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Karaoke Kounterpoint: You Are Hereby Found Guilty of Crimes Against Humility 

Wednesday, Apr 29 2015
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Don't think St. Peter can't see you there on that stage. Don't think he can't hear you, despite the angels' seemingly endless choir practices and that lingering tinnitus leftover from Jericho. And don't think for a minute he will let you sneak past his ten Li'l Disciples — five curled up on his left fist, five more on the right — and march into the Kingdom of Heaven like you've done nothing wrong. No way, pal. Not after what you've done.

Because make no mistake, my friends: Karaoke is nothing less than musical murder.

Every night in countless clubs across the planet, people congregate to slaughter their favorite songs and then cheer the deed. Millions of innocent notes, ripped right out of their proper homes on the musical staff and brutally beaten to conform to a new regime. (You say "transposition"; we say "forced migration.") If the Geneva Convention had any teeth, these atrocity exhibitions would be outlawed before the CIA gets any bright ideas about giving bubbleheaded bachelorettes a microphone, a few free shots of Fernet, and a plane ticket to Guantanamo Bay in order to inflict their torturous renditions of Ke$ha on unsuspecting inmates.

The global implications of this allegedly "entertaining" practice are difficult to comprehend. Each song once belonged to the original musicians, who underwent a long and painful creative process in order to birth their cherished offspring into the world. But karaoke empowers faceless, inebriated mobs to take those babies and abuse them any way they see fit. Even just one night in a karaoke bar features enough butchery to make Game of Thrones' Red Wedding seem like a cuddle party. Taken cumulatively, it's an ongoing goddamn massacre.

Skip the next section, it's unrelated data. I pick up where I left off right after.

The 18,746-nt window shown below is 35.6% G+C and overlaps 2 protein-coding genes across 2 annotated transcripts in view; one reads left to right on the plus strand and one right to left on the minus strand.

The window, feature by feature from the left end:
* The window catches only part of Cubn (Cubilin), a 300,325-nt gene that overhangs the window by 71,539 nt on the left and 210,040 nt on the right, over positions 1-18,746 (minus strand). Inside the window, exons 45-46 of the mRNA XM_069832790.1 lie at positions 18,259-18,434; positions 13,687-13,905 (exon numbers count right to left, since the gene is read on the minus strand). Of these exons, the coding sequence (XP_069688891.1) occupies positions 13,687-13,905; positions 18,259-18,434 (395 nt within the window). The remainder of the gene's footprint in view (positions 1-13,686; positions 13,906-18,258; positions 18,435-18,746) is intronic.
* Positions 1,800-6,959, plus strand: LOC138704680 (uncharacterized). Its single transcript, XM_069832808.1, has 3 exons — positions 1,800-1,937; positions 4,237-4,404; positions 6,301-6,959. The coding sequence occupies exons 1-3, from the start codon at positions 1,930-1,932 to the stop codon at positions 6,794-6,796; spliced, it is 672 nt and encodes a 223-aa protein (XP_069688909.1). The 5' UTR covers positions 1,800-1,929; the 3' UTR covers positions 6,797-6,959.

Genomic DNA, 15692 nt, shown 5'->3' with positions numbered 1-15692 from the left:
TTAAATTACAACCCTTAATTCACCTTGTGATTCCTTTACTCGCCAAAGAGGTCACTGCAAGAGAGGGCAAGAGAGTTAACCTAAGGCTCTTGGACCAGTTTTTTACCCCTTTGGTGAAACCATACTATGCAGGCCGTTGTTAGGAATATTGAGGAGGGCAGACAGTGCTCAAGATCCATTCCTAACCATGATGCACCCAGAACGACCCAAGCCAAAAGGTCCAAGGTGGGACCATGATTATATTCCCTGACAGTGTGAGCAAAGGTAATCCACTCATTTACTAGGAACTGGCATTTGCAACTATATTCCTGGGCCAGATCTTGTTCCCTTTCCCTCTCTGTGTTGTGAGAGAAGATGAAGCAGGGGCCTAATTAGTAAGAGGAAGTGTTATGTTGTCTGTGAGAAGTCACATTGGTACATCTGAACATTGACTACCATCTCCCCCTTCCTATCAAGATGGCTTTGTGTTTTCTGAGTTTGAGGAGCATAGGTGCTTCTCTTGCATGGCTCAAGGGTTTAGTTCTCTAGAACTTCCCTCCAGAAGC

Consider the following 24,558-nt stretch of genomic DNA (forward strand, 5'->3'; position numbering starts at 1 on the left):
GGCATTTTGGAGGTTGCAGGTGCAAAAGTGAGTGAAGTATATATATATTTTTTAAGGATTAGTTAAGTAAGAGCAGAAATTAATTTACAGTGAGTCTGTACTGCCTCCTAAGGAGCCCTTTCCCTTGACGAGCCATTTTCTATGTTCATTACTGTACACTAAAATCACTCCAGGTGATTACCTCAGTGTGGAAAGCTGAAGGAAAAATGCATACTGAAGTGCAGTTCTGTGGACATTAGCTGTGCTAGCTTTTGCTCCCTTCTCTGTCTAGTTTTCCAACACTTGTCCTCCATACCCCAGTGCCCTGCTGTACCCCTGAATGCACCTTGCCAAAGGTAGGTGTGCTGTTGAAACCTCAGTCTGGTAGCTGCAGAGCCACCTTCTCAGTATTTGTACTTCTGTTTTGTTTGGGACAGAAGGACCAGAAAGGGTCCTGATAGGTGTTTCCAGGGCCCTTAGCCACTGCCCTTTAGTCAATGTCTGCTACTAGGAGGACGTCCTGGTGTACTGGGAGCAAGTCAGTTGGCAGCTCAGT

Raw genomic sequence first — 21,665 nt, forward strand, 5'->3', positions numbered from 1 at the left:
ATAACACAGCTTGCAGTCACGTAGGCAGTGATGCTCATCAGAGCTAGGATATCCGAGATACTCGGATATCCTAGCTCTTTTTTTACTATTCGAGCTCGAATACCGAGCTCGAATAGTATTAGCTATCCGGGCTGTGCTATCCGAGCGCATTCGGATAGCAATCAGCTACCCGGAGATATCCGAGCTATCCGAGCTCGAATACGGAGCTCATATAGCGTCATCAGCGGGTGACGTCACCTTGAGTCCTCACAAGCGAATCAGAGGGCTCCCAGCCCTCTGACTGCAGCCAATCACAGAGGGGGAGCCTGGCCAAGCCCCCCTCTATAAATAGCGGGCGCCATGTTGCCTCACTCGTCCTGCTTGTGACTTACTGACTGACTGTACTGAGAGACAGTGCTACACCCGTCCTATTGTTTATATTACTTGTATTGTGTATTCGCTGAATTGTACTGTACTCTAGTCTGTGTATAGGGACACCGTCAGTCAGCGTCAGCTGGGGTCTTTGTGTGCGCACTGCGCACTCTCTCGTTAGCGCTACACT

Of course, the callousness with which songs are treated at these events reveals an utter disinterest in music itself. The average karaoke tome has approximately 1,673,968 beer-stained pages, each containing dozens of hummable classics, yet people still opt to sing "The Thong Song." The same rule that determines internet jukebox use applies here: Give people an infinite choice and they'll just inflict half the tracks from Now That's What I Call Music! Vol. 46 upon the audience anyway. Expecting to hear good music at a karaoke club is like expecting the People's Choice Awards to start giving golden trophies to Death Grips or Diamanda Galás. You'd have better odds wagering your last paycheck on Beethoven headlining the next Coachella.

So if you value your everlasting soul, you'd better start atoning ASAP. Try writing your own damned song for once and then performing it in front of a sober coffeeshop crowd, preferably without so much reverb that NASA calls to complain that you're interfering with signals from the Hubble. Or, better yet, pay to see a hard-working professional musician while they still exist. You and your drunk buddies can howl your atonal versions of Journey tunes at the moon after society has collapsed.

Because when The End comes and you have to plead your case to St. Peter, you don't want karaoke to be the reason you get sent to Hell. We hear they don't even have Fernet down there.


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About The Author

John Graham

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